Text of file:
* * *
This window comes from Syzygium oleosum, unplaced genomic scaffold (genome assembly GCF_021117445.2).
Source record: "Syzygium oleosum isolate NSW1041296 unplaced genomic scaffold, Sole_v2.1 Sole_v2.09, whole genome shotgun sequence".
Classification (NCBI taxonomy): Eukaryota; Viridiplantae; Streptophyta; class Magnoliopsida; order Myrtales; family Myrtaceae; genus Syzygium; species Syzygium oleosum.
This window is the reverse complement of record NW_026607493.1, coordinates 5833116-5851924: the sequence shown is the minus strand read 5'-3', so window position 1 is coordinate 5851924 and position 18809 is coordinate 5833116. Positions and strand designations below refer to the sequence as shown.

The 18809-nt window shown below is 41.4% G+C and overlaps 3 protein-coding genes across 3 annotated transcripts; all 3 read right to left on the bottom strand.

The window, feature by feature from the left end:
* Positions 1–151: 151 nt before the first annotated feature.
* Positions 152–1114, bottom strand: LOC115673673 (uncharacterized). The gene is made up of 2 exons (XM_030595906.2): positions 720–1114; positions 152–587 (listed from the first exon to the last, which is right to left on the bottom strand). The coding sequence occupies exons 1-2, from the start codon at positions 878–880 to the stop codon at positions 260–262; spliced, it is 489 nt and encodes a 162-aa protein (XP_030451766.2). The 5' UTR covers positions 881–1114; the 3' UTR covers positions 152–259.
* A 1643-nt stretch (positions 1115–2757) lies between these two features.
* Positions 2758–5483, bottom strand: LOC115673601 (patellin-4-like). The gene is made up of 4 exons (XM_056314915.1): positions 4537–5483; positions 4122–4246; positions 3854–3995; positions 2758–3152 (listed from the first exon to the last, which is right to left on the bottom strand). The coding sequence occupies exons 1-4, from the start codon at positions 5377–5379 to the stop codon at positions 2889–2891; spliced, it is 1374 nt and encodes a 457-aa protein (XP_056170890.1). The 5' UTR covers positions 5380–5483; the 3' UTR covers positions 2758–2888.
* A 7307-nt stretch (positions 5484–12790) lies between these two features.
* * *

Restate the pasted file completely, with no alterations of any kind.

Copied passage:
This window comes from Syzygium oleosum, unplaced genomic scaffold (genome assembly GCF_021117445.2).
Source record: "Syzygium oleosum isolate NSW1041296 unplaced genomic scaffold, Sole_v2.1 Sole_v2.09, whole genome shotgun sequence".
Classification (NCBI taxonomy): Eukaryota; Viridiplantae; Streptophyta; class Magnoliopsida; order Myrtales; family Myrtaceae; genus Syzygium; species Syzygium oleosum.
This window is the reverse complement of record NW_026607493.1, coordinates 5833116-5851924: the sequence shown is the minus strand read 5'-3', so window position 1 is coordinate 5851924 and position 18809 is coordinate 5833116. Positions and strand designations below refer to the sequence as shown.

The 18809-nt window shown below is 41.4% G+C and overlaps 3 protein-coding genes across 3 annotated transcripts; all 3 read right to left on the bottom strand.

The window, feature by feature from the left end:
* Positions 1–151: 151 nt before the first annotated feature.
* Positions 152–1114, bottom strand: LOC115673673 (uncharacterized). The gene is made up of 2 exons (XM_030595906.2): positions 720–1114; positions 152–587 (listed from the first exon to the last, which is right to left on the bottom strand). The coding sequence occupies exons 1-2, from the start codon at positions 878–880 to the stop codon at positions 260–262; spliced, it is 489 nt and encodes a 162-aa protein (XP_030451766.2). The 5' UTR covers positions 881–1114; the 3' UTR covers positions 152–259.
* A 1643-nt stretch (positions 1115–2757) lies between these two features.
* Positions 2758–5483, bottom strand: LOC115673601 (patellin-4-like). The gene is made up of 4 exons (XM_056314915.1): positions 4537–5483; positions 4122–4246; positions 3854–3995; positions 2758–3152 (listed from the first exon to the last, which is right to left on the bottom strand). The coding sequence occupies exons 1-4, from the start codon at positions 5377–5379 to the stop codon at positions 2889–2891; spliced, it is 1374 nt and encodes a 457-aa protein (XP_056170890.1). The 5' UTR covers positions 5380–5483; the 3' UTR covers positions 2758–2888.
* A 7307-nt stretch (positions 5484–12790) lies between these two features.